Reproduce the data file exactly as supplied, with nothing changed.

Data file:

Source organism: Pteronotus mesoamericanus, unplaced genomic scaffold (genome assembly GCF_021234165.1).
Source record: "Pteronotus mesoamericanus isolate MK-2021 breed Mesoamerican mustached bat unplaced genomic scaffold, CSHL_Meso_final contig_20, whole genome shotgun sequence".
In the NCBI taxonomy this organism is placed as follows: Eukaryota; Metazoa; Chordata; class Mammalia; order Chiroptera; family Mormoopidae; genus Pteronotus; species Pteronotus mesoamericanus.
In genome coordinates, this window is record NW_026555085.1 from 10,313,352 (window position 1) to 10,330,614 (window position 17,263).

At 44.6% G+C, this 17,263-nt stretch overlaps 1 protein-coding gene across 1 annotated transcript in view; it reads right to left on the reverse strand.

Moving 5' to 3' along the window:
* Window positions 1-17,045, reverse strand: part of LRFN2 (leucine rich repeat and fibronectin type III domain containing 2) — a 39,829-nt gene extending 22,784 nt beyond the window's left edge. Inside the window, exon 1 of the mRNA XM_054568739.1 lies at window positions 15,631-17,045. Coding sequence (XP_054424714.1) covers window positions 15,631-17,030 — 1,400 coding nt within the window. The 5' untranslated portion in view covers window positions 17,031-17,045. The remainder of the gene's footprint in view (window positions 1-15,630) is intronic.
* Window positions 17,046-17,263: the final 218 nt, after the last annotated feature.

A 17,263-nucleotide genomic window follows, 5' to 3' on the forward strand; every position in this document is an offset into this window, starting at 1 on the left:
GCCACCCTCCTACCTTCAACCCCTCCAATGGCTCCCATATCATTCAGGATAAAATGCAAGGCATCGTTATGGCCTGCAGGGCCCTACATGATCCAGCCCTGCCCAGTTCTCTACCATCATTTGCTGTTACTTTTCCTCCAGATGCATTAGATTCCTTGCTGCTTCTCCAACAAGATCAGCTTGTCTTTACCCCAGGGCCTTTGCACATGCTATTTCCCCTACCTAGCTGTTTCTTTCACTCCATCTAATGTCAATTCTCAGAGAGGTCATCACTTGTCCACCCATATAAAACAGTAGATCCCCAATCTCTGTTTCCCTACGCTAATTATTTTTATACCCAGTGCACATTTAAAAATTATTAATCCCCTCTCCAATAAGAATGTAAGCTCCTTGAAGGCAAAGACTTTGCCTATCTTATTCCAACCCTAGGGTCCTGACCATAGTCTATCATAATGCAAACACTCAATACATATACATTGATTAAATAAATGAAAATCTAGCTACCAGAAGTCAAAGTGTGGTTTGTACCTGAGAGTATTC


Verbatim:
Source organism: Pteronotus mesoamericanus, unplaced genomic scaffold (genome assembly GCF_021234165.1).
Source record: "Pteronotus mesoamericanus isolate MK-2021 breed Mesoamerican mustached bat unplaced genomic scaffold, CSHL_Meso_final contig_20, whole genome shotgun sequence".
In the NCBI taxonomy this organism is placed as follows: Eukaryota; Metazoa; Chordata; class Mammalia; order Chiroptera; family Mormoopidae; genus Pteronotus; species Pteronotus mesoamericanus.
In genome coordinates, this window is record NW_026555085.1 from 10,313,352 (window position 1) to 10,330,614 (window position 17,263).

At 44.6% G+C, this 17,263-nt stretch overlaps 1 protein-coding gene across 1 annotated transcript in view; it reads right to left on the reverse strand.

Moving 5' to 3' along the window:
* Window positions 1-17,045, reverse strand: part of LRFN2 (leucine rich repeat and fibronectin type III domain containing 2) — a 39,829-nt gene extending 22,784 nt beyond the window's left edge. Inside the window, exon 1 of the mRNA XM_054568739.1 lies at window positions 15,631-17,045. Coding sequence (XP_054424714.1) covers window positions 15,631-17,030 — 1,400 coding nt within the window. The 5' untranslated portion in view covers window positions 17,031-17,045. The remainder of the gene's footprint in view (window positions 1-15,630) is intronic.
* Window positions 17,046-17,263: the final 218 nt, after the last annotated feature.

A 17,263-nucleotide genomic window follows, 5' to 3' on the forward strand; every position in this document is an offset into this window, starting at 1 on the left:
GCCACCCTCCTACCTTCAACCCCTCCAATGGCTCCCATATCATTCAGGATAAAATGCAAGGCATCGTTATGGCCTGCAGGGCCCTACATGATCCAGCCCTGCCCAGTTCTCTACCATCATTTGCTGTTACTTTTCCTCCAGATGCATTAGATTCCTTGCTGCTTCTCCAACAAGATCAGCTTGTCTTTACCCCAGGGCCTTTGCACATGCTATTTCCCCTACCTAGCTGTTTCTTTCACTCCATCTAATGTCAATTCTCAGAGAGGTCATCACTTGTCCACCCATATAAAACAGTAGATCCCCAATCTCTGTTTCCCTACGCTAATTATTTTTATACCCAGTGCACATTTAAAAATTATTAATCCCCTCTCCAATAAGAATGTAAGCTCCTTGAAGGCAAAGACTTTGCCTATCTTATTCCAACCCTAGGGTCCTGACCATAGTCTATCATAATGCAAACACTCAATACATATACATTGATTAAATAAATGAAAATCTAGCTACCAGAAGTCAAAGTGTGGTTTGTACCTGAGAGTATTC